If you're like me, you've been hanging out around the grill lately. At every picnic or outdoor party, the grills, camp stoves, and fire pits tend to be right at the center of the action, and where there's hot, there's a potential for burns.
The U.S. Fire Administration offers some cooking fire safety tips for both indoor and outdoor cooking. Some of their best practices to remember to avoid burn injuries when enjoying your next cookout include:
- Place the grill a safe distance from lawn games, play areas, and foot traffic.
- Keep children and pets away from the grill area. Have a 3-foot "kid-free zone" around the grill.
- Put out several long-handled grilling tools to give the chef plenty of clearance from heat and flames when cooking food.
- Periodically remove grease or fat buildup in trays below grill so it cannot be ignited by a hot grill.
- Never add charcoal starter fluid when coals or kindling have already been ignited, and never use any flammable liquid other than charcoal starter fluid to get the fire going.
- Dispose of charcoal coals only after they are cool. Empty the coals into a metal container with a tight-fitting lid that is used only to collect coals. Place the container away from anything that can burn. Never empty coals directly into a trash can.
The Hearth, Patio, and Barbecue Association offers a general grilling safety list with these tips among their many good ideas:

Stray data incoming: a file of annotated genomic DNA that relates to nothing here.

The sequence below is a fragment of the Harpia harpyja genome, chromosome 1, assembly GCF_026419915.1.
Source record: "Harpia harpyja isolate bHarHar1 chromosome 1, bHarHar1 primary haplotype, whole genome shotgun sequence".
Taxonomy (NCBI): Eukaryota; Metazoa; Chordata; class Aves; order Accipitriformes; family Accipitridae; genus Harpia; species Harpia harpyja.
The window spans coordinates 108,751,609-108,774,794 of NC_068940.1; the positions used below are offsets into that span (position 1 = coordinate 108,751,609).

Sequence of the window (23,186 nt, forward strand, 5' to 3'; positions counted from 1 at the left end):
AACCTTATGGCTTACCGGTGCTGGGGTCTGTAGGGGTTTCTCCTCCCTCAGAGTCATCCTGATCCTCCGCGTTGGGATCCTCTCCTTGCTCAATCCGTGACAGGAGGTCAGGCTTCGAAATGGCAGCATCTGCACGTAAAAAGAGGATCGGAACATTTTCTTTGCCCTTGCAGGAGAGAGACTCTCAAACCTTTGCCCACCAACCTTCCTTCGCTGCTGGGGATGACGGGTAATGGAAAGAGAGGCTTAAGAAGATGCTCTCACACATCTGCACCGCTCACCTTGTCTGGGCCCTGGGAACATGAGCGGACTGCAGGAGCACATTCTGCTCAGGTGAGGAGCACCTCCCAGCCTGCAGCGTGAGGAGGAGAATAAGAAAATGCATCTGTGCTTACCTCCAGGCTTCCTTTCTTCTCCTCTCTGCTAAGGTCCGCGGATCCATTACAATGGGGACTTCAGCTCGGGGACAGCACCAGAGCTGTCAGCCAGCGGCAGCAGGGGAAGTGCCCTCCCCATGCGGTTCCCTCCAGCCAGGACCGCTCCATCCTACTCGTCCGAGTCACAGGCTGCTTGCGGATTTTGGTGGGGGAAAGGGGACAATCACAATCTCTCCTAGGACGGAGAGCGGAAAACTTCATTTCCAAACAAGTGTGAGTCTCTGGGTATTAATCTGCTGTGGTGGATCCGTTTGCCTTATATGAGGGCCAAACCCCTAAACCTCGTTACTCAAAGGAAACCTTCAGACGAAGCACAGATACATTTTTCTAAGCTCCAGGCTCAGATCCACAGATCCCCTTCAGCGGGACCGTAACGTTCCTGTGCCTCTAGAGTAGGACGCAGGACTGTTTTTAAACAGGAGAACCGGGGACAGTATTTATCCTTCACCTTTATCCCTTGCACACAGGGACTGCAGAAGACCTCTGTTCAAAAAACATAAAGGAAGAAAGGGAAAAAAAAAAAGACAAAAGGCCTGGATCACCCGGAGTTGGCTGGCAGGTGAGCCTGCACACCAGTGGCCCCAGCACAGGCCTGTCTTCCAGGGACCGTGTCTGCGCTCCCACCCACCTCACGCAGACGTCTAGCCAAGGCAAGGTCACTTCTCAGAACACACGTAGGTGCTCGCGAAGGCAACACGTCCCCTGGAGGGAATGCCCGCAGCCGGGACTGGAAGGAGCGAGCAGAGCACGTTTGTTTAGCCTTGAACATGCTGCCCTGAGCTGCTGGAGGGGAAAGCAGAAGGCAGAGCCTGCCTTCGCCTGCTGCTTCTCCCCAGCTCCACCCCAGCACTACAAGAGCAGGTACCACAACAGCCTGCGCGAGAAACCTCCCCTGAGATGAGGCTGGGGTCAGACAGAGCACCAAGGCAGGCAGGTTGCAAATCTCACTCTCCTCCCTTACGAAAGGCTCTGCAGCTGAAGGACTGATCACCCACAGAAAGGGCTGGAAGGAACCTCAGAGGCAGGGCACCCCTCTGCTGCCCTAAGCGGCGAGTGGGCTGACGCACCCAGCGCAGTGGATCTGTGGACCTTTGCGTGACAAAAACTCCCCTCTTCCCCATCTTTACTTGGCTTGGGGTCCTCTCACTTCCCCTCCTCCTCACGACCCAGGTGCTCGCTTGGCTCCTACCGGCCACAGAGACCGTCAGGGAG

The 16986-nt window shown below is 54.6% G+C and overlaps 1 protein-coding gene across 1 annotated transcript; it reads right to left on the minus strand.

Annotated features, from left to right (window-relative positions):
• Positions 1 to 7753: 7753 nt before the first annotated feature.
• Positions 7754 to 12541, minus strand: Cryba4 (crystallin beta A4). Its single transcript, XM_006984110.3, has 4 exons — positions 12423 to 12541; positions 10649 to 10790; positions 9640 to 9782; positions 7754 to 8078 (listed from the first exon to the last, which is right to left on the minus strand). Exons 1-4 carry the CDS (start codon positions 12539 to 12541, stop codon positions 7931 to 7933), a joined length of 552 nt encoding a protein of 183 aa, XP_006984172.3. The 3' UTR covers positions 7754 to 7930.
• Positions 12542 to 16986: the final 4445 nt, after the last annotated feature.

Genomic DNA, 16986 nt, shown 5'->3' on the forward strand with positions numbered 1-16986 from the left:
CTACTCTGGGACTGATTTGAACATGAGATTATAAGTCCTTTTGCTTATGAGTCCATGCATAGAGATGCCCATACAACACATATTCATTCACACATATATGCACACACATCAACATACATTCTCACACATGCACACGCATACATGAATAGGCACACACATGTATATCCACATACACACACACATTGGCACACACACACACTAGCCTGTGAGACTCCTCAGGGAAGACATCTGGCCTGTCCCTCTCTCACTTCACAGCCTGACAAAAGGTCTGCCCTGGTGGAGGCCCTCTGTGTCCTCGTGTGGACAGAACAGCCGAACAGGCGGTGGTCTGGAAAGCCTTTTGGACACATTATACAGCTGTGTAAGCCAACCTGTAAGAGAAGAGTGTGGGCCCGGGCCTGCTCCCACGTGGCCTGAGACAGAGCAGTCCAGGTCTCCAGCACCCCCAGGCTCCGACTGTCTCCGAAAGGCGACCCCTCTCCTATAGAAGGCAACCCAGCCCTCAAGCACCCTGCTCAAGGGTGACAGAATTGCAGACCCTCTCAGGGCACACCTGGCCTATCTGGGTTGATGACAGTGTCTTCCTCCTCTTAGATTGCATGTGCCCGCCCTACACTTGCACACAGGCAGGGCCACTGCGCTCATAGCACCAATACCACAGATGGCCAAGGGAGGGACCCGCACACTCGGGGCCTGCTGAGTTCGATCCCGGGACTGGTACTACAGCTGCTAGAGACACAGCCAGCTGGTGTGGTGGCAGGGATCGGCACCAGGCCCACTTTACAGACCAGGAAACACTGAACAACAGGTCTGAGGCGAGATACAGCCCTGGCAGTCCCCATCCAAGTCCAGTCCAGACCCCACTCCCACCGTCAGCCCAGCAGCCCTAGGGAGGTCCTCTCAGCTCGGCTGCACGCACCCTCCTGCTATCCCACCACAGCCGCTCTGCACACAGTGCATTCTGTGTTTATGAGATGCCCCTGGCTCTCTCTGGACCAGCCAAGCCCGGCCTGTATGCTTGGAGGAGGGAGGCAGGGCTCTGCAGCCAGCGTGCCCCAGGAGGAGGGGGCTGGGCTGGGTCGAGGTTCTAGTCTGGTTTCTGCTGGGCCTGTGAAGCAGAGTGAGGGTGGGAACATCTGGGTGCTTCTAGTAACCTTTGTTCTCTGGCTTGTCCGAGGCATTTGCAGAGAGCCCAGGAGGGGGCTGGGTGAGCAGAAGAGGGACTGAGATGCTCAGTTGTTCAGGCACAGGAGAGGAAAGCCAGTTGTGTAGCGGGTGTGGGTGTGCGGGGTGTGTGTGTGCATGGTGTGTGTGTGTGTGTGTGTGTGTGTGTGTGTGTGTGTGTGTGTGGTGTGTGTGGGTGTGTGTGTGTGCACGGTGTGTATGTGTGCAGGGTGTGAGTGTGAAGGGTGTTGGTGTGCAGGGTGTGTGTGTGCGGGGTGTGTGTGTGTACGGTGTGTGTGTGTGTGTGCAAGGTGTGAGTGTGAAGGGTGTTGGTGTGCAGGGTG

- Wear clothing that does not have hanging shirt tails, frills, or apron strings that can catch fire, and use flame-retardant mitts when adjusting hot vents.
- Never leave a grill unattended once lit
- Don’t allow anyone to conduct activity near the grill when in use or immediately following its use. The grill body remains hot up to an hour after being used.
- Never attempt to move a hot grill. It’s easy to stumble or drop it and serious burns could result.
|Watch the Video below to learn more about burns:|
Despite our best precautions, burns from outdoor cooking do occur. Minor burns include those that involve the outer layer of the skin and result in redness and pain. These include small burns that extend into the deeper layers of the skin and cause some blistering. Deep burns over a large area of the body are the most severe. These burns often result in extensive blistering and destruction of skin tissue.
If you encounter a burn incident:
- Rapid first aid treatment for minor burns can provide immediate comfort and help prevent longterm complications. Cool the burn with cool water as soon as possible. Continue cooling until the pain is relieved. This will reduce pain, swelling, and the depth of injury. Do not apply ice directly to cool a burn.
- Leave any blisters intact. Cover the burn with a loose sterile pad. Minor burns usually heal without further treatment.
- For a critical burn injury, make sure the situation is safe for you to help. Activate EMS immediately. Expose the affected area by cutting or tearing away clothing. If any clothing is stuck to the burn, do not remove it. If present, remove any jewelry near the burned area.
- Separate fingers or toes with dry, sterile, non-adhesive dressings. Do not apply butter, ointment, lotion, or antiseptic. Loosely cover the burn area with a dry, clean pad or clean sheet, if the burned area is large.
- Give the person nothing to eat or drink. While awaiting EMS, monitor the airway for swelling from inhalation of smoke or hot gases.
Wishing you a safe, burn-free grill season!